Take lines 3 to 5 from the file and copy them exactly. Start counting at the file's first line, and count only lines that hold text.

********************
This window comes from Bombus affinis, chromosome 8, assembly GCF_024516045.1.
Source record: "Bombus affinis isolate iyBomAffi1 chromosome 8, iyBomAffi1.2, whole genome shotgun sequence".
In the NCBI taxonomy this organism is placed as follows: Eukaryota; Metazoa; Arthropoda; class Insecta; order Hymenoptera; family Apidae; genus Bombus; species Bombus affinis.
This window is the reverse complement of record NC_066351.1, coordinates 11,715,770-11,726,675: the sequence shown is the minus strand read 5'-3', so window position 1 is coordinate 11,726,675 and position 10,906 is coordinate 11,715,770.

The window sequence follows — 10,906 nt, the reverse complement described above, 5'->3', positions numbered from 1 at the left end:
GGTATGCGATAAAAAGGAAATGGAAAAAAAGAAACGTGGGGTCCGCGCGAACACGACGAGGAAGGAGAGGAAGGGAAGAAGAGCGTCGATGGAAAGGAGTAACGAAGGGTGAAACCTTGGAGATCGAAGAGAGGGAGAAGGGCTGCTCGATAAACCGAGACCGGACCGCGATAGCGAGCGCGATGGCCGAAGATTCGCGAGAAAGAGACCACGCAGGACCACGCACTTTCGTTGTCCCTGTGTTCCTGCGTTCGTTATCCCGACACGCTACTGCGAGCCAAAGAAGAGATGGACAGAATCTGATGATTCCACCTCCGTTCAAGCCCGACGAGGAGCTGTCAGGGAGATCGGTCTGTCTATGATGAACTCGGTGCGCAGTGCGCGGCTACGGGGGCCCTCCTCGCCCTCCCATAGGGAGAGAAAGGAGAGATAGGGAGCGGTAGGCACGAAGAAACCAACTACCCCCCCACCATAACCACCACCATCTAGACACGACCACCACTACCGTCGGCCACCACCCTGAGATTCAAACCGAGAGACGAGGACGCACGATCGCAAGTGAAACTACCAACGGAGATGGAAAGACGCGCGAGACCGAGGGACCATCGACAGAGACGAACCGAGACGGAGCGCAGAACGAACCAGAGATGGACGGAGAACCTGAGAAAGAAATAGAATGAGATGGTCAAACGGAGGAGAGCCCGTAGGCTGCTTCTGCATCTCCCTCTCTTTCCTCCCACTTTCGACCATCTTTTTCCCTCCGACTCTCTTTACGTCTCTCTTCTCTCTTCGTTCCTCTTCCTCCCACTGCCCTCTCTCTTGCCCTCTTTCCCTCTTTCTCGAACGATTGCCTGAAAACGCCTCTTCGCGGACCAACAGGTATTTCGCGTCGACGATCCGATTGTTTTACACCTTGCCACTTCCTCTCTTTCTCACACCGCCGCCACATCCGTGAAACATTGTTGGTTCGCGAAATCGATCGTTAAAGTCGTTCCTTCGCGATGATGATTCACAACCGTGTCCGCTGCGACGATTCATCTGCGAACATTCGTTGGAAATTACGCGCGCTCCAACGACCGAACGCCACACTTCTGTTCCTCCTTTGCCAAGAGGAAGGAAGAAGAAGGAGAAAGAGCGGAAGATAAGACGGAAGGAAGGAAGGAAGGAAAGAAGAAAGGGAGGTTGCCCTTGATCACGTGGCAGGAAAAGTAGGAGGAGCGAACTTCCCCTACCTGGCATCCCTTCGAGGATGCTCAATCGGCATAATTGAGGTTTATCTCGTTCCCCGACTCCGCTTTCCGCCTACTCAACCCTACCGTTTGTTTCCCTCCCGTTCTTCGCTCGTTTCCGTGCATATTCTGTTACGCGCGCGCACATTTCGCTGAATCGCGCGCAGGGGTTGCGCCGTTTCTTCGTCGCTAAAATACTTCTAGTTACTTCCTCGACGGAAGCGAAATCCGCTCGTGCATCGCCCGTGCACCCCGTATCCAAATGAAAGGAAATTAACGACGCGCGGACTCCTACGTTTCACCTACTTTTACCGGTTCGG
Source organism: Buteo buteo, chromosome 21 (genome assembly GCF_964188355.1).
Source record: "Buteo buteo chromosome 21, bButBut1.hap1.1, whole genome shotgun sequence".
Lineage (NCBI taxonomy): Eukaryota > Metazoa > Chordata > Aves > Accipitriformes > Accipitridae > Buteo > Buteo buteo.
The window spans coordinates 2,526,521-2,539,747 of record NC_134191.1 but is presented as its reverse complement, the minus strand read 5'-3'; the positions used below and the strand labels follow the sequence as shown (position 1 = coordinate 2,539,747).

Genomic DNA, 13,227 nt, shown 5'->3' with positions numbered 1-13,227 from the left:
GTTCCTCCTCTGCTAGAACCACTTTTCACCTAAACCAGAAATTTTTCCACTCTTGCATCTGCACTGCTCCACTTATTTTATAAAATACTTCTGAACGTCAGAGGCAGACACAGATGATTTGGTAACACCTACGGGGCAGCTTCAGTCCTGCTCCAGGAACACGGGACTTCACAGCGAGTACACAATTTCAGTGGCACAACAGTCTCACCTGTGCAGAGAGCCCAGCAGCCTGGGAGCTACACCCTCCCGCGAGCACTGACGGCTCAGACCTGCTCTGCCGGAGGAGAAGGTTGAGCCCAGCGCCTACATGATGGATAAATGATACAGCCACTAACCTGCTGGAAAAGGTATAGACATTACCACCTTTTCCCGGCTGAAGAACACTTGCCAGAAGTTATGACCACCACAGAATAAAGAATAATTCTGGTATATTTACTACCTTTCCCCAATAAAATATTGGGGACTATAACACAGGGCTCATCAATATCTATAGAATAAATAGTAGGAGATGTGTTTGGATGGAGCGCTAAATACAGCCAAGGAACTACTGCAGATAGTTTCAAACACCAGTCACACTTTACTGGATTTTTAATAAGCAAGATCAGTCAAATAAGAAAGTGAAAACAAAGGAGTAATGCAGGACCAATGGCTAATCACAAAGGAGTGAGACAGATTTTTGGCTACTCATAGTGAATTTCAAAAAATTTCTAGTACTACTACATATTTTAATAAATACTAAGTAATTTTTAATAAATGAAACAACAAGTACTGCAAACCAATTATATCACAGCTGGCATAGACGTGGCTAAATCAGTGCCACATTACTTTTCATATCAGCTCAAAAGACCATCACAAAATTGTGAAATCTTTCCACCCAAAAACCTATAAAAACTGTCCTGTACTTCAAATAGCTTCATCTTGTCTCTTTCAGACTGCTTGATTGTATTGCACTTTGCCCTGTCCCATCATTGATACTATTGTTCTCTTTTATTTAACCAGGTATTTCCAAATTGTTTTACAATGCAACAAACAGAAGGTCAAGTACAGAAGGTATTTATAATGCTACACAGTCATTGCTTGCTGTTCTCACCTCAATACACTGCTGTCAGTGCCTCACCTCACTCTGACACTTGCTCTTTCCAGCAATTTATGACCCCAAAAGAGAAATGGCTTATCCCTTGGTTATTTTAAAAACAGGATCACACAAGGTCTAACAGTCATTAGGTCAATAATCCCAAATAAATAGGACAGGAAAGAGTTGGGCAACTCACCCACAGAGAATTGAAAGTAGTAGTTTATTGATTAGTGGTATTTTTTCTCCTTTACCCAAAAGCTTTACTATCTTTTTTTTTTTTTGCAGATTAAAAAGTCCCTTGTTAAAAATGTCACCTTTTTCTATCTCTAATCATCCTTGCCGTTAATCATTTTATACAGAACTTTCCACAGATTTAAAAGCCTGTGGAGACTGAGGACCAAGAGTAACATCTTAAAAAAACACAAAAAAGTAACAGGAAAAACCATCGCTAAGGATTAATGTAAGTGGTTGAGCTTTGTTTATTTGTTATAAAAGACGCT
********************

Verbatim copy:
In the NCBI taxonomy this organism is placed as follows: Eukaryota; Metazoa; Arthropoda; class Insecta; order Hymenoptera; family Apidae; genus Bombus; species Bombus affinis.
This window is the reverse complement of record NC_066351.1, coordinates 11,715,770-11,726,675: the sequence shown is the minus strand read 5'-3', so window position 1 is coordinate 11,726,675 and position 10,906 is coordinate 11,715,770.

The window sequence follows — 10,906 nt, the reverse complement described above, 5'->3', positions numbered from 1 at the left end: